10 facts about Bonfire Night
Bonfire Night is around the corner and, chances are, most of us will be brushing up on our history by watching Gunpowder, the BBC's new historical drama around the conspiracy. However as we well know there are two sides to every story...
We have to ask ourselves, despite having “remember, remember the fifth of November” drummed in to us at school, what do we really know about the history of, and culture surrounding, this distinctly British holiday?
Thankfully, experts at language learning app Babbel have shared some little-known facts about this date, which we likely won’t be learning while watching Gunpowder…
1. Physicists have calculated that the 36 barrels contained 2,500kg of gunpowder, enough to obliterate an area 500m from the centre of the explosion - i.e. the Houses of Parliament and a number of the neighbouring buildings. Some theorists now argue, however, that the gunpowder in some way decayed and would not have detonated as the conspirators had intended.
2. There were actually 13 conspirators, led by renowned Catholic revolutionist Robert Catesby. Guy’s notoriety is simply because he was found guarding the gunpowder. The word ‘guy’ is today used as a synonym for ‘man’, although originally it was a term for, ‘repulsive, ugly person’ referring to Guy Fawkes.
3. Fireworks and sparklers are great fun, but take care! Sparklers can be five times hotter than cooking oil and rocket fireworks can reach speeds of 150mph. Fireworks were first invented by a Chinese cook in 10th Century. The cook accidently mixed three kitchen ingredients - potassium nitrate (a salt substance used to cure meat), sulphur and charcoal, and discovered that, together, these substances cause a catatonic explosion.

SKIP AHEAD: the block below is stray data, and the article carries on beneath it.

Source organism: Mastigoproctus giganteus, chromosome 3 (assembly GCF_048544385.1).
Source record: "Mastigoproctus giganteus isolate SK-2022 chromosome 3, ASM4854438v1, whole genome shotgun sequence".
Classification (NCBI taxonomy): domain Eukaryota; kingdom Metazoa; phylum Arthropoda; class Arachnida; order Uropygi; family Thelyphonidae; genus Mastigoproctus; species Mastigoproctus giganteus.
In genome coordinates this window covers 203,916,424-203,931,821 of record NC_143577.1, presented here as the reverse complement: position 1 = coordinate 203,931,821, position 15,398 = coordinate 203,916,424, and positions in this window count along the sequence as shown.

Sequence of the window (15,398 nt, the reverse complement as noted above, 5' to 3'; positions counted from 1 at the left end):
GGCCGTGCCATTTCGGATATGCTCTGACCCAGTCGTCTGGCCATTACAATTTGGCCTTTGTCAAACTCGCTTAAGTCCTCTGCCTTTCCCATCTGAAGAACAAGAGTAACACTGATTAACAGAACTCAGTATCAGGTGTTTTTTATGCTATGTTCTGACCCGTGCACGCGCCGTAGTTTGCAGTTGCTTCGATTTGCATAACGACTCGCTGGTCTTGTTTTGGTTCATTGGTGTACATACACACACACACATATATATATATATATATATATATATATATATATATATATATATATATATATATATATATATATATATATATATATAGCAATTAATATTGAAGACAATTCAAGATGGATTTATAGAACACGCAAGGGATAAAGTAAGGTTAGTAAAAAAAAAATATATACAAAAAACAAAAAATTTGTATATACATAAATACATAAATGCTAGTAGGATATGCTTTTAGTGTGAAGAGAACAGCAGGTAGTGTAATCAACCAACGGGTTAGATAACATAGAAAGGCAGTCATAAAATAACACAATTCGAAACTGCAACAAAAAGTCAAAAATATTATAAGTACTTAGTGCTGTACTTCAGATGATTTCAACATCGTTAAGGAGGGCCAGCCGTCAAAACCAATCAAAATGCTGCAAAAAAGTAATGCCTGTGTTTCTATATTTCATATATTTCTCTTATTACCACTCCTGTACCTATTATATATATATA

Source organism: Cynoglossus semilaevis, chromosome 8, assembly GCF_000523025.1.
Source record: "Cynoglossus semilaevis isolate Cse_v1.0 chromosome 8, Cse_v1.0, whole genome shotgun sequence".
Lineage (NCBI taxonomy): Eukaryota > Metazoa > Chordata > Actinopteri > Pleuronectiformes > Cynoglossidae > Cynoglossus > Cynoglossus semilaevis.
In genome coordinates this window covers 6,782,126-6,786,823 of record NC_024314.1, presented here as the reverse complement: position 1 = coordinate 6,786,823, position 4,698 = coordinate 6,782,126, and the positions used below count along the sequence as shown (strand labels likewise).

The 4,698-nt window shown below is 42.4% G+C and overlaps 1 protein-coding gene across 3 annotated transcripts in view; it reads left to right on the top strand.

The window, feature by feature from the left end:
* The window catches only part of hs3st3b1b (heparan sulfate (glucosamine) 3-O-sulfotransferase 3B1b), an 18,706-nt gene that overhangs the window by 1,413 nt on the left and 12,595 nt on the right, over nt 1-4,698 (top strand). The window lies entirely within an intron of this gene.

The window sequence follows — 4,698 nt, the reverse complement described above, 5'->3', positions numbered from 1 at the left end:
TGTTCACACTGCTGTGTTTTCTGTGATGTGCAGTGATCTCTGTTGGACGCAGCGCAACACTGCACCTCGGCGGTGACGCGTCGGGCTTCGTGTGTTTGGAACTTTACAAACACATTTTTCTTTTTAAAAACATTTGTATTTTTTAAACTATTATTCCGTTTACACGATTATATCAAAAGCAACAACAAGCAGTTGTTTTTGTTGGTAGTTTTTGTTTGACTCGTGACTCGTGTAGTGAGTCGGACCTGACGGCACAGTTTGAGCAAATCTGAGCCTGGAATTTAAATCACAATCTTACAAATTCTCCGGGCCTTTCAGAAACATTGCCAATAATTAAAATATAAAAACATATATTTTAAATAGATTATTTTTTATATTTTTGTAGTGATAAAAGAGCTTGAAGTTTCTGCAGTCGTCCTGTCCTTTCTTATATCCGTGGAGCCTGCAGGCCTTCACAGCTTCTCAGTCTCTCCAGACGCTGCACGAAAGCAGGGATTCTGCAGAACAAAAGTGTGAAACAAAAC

4. There are two small uninhabited islands Northwest of Santa Cruz in the Galapagos called Isla Guy Fawkes or Guy Fawkes Island. Why these islands are named after England’s most notorious villain is a mystery.
5. Until 1959, it was illegal in Britain not to celebrate on Bonfire Night. The only exception was a Primary School in York, who refused to burn an effigy of its former pupil.
6. Before the annual State Opening of Parliament every year, it is tradition for the Yeomen of the Guard still search the premises for any would-be conspirators.
7. A fun tradition around Bonfire Night is ‘Penny for a Guy’ - similar to trick or treating on Halloween, only with a straw effigy for additional company. In the days before November 5, children ask passers-by for money, ‘a penny for a guy?’ A few years ago, the penny was to buy firecrackers. Today, since children are generally not allowed to purchase fireworks, the penny is a tradition.
8. In the Devon town of Ottery St. Mary, valiant young men race through the streets carrying flaming barrels of tar on the night of 5. November. The exact reason for why they do this is unknown, but no doubt also has its roots in ancient Samhain Fire Festivals.
9. Recently, Guy Fawkes has not been alone on the Bonfire. Effigies of popular political figures have joined him in the flames. Since the 13th century, effigies have been burnt on bonfires to drive away evil spirits.
10. Due to the actions of Guy Fawkes on 5th November 1605, suspicion of Catholicism has since perpetrated the monarchy. It remains illegal for a Roman Catholic to hold the office of a British monarch.